A group representing authors and booksellers has filed a motion asking the Supreme Court to overturn the decision against Apple in the e-book price fixing conspiracy, according to a new report by The Bookseller. Following the court’s judgement earlier this year that Apple violated anti-trust laws by conspiring to raise and fix e-book prices at higher levels than those previously charged by Amazon, the group, which includes the Authors Guild, Authors United, the American Booksellers Association, and Barnes & Noble, has filed an amicus brief in the U.S. asserting that the government’s focus on Apple’s “allegedly anti-competitive activities” was “misplaced.”
The group argues that Apple’s conduct has actually enhanced competition by increasing the number of e-books available and the number of companies distributing them, which has in turn improved technology in the e-book market and increased access to e-books. The brief also cites the increase in competition, noting that Amazon’s almost-monopolistic market share has fallen from 90 percent in 2010 to around 60 percent two years after Apple entered the market, and suggests that the Department of Justice should be taking a closer look at Amazon’s anticompetitive behavior in the e-book marketplace. Mary Rasenberger, executive director of the Authors Guild in New York, said: “We fundamentally question the wisdom of the Second Circuit’s use of antitrust law to punish a business arrangement that demonstrably increased competition in the e-book marketplace. Freedom and diversity of expression inevitably wither in a book market heavily controlled by a single player.”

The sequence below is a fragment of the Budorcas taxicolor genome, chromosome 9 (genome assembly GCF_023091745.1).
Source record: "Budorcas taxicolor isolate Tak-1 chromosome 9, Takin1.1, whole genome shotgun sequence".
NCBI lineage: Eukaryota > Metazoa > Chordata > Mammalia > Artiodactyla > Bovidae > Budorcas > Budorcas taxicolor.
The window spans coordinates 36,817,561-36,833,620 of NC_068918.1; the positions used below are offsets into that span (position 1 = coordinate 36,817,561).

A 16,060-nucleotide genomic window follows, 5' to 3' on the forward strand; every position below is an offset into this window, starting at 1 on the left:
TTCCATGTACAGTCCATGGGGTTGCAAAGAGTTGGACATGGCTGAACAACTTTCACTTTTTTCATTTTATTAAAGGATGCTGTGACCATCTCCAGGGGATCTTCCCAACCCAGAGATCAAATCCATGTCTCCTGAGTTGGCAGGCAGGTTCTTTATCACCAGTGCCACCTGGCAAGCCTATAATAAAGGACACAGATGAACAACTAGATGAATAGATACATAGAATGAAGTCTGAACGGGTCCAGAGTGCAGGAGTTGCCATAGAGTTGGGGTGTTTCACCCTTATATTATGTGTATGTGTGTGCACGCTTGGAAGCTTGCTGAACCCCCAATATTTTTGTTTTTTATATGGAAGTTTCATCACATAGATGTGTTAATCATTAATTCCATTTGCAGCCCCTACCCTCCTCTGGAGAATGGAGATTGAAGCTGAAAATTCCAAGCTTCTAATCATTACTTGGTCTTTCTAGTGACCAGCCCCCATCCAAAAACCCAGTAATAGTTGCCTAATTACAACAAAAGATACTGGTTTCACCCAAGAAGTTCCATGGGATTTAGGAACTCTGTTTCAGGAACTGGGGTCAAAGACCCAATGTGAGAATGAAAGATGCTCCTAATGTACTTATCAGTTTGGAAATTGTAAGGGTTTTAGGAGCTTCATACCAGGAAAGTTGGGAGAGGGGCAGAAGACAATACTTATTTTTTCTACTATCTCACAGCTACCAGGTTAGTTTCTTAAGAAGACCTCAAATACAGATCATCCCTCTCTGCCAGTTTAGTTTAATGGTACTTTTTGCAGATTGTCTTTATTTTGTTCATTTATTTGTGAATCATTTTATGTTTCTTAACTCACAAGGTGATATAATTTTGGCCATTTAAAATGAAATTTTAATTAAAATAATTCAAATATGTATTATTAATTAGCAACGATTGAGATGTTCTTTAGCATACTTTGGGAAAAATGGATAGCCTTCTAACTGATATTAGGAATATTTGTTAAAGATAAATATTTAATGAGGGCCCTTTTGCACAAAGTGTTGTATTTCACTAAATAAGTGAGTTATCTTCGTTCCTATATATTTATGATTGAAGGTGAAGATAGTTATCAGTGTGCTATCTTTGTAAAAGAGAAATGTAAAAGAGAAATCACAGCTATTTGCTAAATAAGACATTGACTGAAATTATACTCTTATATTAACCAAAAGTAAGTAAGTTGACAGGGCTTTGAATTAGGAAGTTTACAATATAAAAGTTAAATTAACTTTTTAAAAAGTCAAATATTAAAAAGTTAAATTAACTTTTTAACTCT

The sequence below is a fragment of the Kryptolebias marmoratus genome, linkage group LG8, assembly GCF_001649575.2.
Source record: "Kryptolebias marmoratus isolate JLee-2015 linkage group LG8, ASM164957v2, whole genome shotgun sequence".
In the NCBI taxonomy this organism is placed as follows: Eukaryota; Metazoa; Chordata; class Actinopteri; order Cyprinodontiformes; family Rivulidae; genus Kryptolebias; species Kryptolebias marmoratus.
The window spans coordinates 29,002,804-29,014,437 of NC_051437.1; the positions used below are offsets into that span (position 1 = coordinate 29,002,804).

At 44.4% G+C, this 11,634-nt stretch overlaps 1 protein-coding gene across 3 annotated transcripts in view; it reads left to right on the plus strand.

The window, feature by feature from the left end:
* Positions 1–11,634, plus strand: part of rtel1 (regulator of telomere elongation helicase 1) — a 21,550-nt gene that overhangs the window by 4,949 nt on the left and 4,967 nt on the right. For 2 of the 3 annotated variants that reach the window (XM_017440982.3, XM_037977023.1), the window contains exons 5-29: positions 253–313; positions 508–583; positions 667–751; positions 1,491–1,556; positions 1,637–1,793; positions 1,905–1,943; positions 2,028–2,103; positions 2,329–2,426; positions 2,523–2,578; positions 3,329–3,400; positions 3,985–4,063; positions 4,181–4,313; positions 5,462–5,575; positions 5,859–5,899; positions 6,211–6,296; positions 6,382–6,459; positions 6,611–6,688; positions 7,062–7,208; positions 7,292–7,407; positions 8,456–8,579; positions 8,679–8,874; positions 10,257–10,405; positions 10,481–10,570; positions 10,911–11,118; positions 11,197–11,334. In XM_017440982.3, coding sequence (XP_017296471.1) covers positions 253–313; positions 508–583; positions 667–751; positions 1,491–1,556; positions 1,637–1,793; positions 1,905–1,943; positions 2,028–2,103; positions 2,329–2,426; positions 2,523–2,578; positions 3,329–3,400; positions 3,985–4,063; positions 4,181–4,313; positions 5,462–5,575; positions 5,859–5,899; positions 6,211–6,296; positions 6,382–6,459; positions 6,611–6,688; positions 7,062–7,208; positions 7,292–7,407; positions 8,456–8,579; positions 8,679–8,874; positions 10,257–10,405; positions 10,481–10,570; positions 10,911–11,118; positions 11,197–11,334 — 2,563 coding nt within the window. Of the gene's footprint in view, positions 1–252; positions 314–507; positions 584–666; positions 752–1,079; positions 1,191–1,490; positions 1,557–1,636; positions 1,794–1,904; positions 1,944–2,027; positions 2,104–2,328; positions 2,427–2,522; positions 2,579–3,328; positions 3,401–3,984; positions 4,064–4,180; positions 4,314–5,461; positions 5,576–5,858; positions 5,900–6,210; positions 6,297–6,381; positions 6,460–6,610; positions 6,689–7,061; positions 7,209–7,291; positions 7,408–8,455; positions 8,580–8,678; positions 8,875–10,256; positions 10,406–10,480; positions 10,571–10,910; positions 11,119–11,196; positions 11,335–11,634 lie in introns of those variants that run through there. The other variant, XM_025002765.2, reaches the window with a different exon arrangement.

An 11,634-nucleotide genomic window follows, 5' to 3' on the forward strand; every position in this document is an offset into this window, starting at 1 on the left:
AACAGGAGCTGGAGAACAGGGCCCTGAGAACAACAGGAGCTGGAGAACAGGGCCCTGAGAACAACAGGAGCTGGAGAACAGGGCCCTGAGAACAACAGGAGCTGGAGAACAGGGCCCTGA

Jesse Hollington was a Senior Editor at iLounge. He's written about Apple technology for nearly a decade and had been covering the industry since the early days of iLounge. In his role at iLounge, he provided daily news coverage, wrote and edited features and reviews, and was responsible for the overall quality of the site's content.